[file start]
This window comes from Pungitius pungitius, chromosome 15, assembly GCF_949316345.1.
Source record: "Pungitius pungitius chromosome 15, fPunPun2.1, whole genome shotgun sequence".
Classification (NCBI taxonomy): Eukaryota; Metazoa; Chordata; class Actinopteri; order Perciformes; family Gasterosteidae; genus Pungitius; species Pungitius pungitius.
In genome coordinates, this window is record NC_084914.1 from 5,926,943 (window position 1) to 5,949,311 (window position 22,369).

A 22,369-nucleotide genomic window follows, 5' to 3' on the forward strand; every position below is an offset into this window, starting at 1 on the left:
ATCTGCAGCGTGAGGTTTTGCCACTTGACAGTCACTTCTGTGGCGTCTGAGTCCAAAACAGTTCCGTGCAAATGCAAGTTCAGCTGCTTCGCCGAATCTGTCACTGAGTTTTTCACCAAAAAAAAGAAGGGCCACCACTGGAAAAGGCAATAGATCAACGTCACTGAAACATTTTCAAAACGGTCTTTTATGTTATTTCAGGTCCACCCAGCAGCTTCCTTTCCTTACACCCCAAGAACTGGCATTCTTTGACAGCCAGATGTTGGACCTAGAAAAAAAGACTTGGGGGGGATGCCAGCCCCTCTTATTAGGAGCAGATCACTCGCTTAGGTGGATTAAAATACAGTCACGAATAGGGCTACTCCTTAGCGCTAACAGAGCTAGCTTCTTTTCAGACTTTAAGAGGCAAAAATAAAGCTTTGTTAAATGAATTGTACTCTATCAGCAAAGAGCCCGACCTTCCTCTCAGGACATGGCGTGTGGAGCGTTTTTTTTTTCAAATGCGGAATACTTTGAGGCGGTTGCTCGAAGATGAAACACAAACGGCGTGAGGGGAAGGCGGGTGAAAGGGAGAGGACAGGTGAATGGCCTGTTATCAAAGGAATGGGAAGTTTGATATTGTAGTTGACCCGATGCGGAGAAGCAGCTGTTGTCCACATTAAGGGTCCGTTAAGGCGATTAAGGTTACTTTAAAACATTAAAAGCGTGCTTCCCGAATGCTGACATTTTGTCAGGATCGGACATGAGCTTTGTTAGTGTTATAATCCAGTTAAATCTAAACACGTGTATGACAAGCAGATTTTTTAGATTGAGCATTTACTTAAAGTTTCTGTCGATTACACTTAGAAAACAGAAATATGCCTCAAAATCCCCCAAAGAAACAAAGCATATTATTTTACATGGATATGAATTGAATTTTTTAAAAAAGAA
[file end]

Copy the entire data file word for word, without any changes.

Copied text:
This window comes from Pungitius pungitius, chromosome 15, assembly GCF_949316345.1.
Source record: "Pungitius pungitius chromosome 15, fPunPun2.1, whole genome shotgun sequence".
Classification (NCBI taxonomy): Eukaryota; Metazoa; Chordata; class Actinopteri; order Perciformes; family Gasterosteidae; genus Pungitius; species Pungitius pungitius.
In genome coordinates, this window is record NC_084914.1 from 5,926,943 (window position 1) to 5,949,311 (window position 22,369).

A 22,369-nucleotide genomic window follows, 5' to 3' on the forward strand; every position below is an offset into this window, starting at 1 on the left:
ATCTGCAGCGTGAGGTTTTGCCACTTGACAGTCACTTCTGTGGCGTCTGAGTCCAAAACAGTTCCGTGCAAATGCAAGTTCAGCTGCTTCGCCGAATCTGTCACTGAGTTTTTCACCAAAAAAAAGAAGGGCCACCACTGGAAAAGGCAATAGATCAACGTCACTGAAACATTTTCAAAACGGTCTTTTATGTTATTTCAGGTCCACCCAGCAGCTTCCTTTCCTTACACCCCAAGAACTGGCATTCTTTGACAGCCAGATGTTGGACCTAGAAAAAAAGACTTGGGGGGGATGCCAGCCCCTCTTATTAGGAGCAGATCACTCGCTTAGGTGGATTAAAATACAGTCACGAATAGGGCTACTCCTTAGCGCTAACAGAGCTAGCTTCTTTTCAGACTTTAAGAGGCAAAAATAAAGCTTTGTTAAATGAATTGTACTCTATCAGCAAAGAGCCCGACCTTCCTCTCAGGACATGGCGTGTGGAGCGTTTTTTTTTTCAAATGCGGAATACTTTGAGGCGGTTGCTCGAAGATGAAACACAAACGGCGTGAGGGGAAGGCGGGTGAAAGGGAGAGGACAGGTGAATGGCCTGTTATCAAAGGAATGGGAAGTTTGATATTGTAGTTGACCCGATGCGGAGAAGCAGCTGTTGTCCACATTAAGGGTCCGTTAAGGCGATTAAGGTTACTTTAAAACATTAAAAGCGTGCTTCCCGAATGCTGACATTTTGTCAGGATCGGACATGAGCTTTGTTAGTGTTATAATCCAGTTAAATCTAAACACGTGTATGACAAGCAGATTTTTTAGATTGAGCATTTACTTAAAGTTTCTGTCGATTACACTTAGAAAACAGAAATATGCCTCAAAATCCCCCAAAGAAACAAAGCATATTATTTTACATGGATATGAATTGAATTTTTTAAAAAAGAA